Everything from the condemnation of human trafficking to the desire for openness to personal encounters of dialogue are expressed in the monthly papal intentions, and one is left with the unenviable task of vetting them from month to month to discern their morality, not to mention their rationality. (Next January's published intention is that "Christians and other religious minorities in Asian countries may be able to practice their faith in full freedom," so good luck deciding whether that's worth cooperation to gain an indulgence.) Mr. Bear's commentary tracks are cathartic but otherwise there is precious little commentary on this ongoing scandal.
Nearly two years ago P.F. Hawkins published an article on One Peter Five entitled, "What We Pray For When We Pray For the Intentions of the Holy Father." Mr. Hawkins argues that there four unchanging intentions that are always included with the pope's variable monthly published intentions, based on the outdated Raccolta: the triumph of the Faith, peace and union among Christian rulers, the conversion of sinners, and the uprooting of heresy. The new Enchiridion Indulgentiarum does not include any such niceties.
Fr. Zuhl has written something similar just the other day about people who "don't like the pope or his intentions." He argues from an old moral manual which itself references an outdated code of canon law about the supposedly fixed intentions of the pope at all times. Mostly, though, he simply insults those who have a real grievance with the abuse of papal power for the purposes of the pontiff's not-so-secret agendas and arguing that anyone who complains is clearly impious to one degree or another.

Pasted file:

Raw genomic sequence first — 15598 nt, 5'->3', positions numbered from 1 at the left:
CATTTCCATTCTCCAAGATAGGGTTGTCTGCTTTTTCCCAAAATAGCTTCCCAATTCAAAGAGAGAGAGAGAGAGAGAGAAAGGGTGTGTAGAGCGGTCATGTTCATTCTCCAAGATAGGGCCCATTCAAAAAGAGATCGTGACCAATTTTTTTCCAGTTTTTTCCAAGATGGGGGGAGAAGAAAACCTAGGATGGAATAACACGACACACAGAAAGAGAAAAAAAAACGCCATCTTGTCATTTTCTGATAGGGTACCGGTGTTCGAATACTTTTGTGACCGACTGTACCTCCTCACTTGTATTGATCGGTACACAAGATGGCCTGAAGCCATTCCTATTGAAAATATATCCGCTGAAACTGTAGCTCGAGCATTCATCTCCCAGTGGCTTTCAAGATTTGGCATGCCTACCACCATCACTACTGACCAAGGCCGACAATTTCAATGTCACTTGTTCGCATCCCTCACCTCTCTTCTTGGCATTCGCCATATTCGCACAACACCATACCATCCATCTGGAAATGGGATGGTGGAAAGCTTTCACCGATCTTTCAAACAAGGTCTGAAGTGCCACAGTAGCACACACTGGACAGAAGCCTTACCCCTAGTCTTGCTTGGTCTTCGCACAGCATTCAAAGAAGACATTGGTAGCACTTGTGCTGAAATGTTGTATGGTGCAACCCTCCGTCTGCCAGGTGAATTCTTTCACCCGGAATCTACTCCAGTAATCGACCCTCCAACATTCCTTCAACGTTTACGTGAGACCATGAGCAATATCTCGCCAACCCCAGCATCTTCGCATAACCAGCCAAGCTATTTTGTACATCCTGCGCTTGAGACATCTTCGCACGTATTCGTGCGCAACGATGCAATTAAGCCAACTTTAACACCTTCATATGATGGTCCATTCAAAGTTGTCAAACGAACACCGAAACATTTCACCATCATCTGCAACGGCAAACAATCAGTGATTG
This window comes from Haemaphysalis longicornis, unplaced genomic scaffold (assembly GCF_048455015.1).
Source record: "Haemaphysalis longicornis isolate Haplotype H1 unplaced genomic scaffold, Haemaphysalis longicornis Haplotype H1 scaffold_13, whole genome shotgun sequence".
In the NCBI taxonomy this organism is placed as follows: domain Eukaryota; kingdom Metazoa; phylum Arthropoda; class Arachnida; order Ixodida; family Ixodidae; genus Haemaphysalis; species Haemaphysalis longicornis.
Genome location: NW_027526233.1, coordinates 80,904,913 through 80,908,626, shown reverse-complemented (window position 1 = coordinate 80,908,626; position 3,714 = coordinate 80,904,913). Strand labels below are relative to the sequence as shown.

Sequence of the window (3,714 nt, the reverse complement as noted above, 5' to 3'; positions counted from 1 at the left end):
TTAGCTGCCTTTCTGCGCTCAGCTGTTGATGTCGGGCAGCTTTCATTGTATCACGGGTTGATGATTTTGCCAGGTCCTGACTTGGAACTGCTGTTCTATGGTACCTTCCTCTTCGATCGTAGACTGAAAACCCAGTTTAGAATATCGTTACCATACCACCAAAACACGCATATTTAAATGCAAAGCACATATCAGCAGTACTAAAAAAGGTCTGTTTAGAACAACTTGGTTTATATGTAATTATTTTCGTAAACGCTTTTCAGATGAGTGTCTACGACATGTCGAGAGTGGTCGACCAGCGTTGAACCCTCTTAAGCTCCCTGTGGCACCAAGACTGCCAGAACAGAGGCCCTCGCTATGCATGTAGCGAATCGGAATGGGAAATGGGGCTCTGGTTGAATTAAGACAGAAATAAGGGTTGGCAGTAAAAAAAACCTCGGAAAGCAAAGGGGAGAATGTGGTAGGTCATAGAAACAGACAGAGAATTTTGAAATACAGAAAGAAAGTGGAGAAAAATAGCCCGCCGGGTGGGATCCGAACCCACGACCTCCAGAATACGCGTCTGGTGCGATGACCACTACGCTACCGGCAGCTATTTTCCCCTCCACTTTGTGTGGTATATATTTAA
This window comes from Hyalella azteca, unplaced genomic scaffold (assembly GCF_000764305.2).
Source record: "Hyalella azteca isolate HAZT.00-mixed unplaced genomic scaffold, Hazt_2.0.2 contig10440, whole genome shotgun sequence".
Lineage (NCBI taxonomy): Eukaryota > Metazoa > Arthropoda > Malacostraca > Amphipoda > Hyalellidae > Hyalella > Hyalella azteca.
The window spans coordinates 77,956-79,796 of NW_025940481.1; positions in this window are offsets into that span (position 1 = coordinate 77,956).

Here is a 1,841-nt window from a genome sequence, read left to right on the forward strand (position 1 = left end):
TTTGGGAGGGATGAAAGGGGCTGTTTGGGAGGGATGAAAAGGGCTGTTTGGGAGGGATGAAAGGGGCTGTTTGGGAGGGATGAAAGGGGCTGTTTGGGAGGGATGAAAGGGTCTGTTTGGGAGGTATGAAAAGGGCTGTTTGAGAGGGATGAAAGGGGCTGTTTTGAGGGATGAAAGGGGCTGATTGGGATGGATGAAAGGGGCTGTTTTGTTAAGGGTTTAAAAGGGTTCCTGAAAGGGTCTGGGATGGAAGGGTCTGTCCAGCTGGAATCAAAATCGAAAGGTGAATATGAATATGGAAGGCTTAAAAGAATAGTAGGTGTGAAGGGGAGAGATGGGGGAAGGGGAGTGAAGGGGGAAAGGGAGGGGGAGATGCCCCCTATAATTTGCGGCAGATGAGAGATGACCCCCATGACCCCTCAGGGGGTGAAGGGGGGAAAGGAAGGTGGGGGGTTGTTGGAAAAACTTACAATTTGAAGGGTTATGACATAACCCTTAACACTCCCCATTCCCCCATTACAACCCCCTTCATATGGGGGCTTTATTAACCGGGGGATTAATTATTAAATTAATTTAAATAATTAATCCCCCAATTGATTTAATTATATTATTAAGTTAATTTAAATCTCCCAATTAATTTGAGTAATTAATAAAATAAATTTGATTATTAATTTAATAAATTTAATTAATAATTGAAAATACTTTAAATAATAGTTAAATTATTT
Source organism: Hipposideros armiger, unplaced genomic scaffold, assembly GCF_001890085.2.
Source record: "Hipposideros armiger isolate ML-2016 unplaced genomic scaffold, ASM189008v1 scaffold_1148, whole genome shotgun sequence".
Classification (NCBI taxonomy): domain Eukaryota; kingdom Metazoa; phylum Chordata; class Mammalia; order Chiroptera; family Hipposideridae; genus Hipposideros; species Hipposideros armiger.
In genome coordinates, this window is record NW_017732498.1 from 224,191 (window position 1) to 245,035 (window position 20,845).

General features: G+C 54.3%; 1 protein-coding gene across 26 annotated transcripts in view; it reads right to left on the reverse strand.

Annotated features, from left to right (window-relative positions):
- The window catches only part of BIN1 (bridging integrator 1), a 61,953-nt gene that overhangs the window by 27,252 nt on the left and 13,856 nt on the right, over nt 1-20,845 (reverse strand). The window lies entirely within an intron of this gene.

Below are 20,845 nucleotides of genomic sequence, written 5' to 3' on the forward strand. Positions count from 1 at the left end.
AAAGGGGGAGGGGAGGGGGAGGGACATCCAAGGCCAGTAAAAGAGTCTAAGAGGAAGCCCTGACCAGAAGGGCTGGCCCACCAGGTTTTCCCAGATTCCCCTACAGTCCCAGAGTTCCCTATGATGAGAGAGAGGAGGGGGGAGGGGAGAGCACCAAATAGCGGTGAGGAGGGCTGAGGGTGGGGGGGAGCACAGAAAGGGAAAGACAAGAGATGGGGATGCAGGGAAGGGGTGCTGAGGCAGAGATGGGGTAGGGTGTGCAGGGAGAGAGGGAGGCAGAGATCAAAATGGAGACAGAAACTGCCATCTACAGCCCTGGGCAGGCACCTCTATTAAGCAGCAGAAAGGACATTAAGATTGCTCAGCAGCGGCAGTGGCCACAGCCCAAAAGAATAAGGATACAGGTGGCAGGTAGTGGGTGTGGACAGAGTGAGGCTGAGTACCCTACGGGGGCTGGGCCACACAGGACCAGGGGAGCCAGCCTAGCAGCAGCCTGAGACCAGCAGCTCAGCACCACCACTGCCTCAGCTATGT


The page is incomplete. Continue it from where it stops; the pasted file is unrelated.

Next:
There is no easy solution to this problem, and it is hardly restricted to the current papacy. The intentions published for the last year of Benedict's reign were equally bland and confusing. Most Catholics take the Fr. Zuhl route to shut up and assume everything is fine, because indulgences are important to the spiritual life, and those especially concerned with the wages of sin desire the outpouring of plenary grace. Centuries ago, churchmen scandalized the world by selling indulgences for money; now they sell them for moral cooperation with the aggiornamento. Partial indulgences are still free from such requirements, but their efficacy is so poorly-defined today that nobody is certain how useful they will be.
None of this should stop us from praying for release from the punishments of sin, whether for ourselves or for the dead. Justice exacts a terrible price, and it behooves us at all times to plead for mercy. Perhaps the Pope of Mercy will eventually show some to his subjects.